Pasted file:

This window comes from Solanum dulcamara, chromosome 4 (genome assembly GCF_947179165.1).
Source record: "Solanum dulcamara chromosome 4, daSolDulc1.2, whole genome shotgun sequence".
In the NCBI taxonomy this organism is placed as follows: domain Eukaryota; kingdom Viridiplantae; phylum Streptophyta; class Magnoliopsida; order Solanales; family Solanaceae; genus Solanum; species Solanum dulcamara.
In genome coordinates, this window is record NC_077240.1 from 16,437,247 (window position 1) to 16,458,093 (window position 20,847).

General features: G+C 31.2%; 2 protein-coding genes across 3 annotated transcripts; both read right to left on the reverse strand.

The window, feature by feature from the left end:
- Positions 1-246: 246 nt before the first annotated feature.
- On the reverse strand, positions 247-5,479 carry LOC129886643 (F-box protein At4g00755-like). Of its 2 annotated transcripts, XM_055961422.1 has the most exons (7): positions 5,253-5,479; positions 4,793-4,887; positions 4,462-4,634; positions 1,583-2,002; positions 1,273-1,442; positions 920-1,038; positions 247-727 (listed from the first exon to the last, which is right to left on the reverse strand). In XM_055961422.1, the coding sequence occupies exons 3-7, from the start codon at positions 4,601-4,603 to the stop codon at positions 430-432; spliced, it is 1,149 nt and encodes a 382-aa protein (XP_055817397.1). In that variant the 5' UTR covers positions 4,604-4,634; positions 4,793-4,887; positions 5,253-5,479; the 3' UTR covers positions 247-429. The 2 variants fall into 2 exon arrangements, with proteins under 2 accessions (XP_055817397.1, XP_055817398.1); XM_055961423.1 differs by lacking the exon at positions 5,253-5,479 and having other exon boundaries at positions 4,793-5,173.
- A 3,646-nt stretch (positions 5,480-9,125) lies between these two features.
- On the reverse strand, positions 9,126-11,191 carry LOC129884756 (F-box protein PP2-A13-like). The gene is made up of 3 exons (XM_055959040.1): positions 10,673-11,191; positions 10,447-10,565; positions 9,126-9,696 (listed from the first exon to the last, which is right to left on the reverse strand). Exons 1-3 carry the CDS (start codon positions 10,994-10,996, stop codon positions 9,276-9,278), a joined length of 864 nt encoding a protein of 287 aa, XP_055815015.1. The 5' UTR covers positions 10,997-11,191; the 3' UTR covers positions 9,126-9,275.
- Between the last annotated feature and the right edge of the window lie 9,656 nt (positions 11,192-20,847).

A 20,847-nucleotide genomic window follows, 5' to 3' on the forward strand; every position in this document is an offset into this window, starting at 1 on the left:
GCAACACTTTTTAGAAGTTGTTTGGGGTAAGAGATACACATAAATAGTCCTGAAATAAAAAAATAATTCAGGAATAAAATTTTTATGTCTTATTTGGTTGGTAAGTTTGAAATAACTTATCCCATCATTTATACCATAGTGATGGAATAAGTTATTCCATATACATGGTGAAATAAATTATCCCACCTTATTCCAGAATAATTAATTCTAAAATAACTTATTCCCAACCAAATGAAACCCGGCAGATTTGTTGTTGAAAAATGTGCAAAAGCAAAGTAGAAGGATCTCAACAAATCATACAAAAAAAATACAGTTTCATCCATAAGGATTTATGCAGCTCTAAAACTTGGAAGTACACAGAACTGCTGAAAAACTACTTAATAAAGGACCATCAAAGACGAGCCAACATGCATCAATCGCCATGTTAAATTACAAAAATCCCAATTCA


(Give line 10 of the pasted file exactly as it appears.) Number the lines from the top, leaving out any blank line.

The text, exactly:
- On the reverse strand, positions 9,126-11,191 carry LOC129884756 (F-box protein PP2-A13-like). The gene is made up of 3 exons (XM_055959040.1): positions 10,673-11,191; positions 10,447-10,565; positions 9,126-9,696 (listed from the first exon to the last, which is right to left on the reverse strand). Exons 1-3 carry the CDS (start codon positions 10,994-10,996, stop codon positions 9,276-9,278), a joined length of 864 nt encoding a protein of 287 aa, XP_055815015.1. The 5' UTR covers positions 10,997-11,191; the 3' UTR covers positions 9,126-9,275.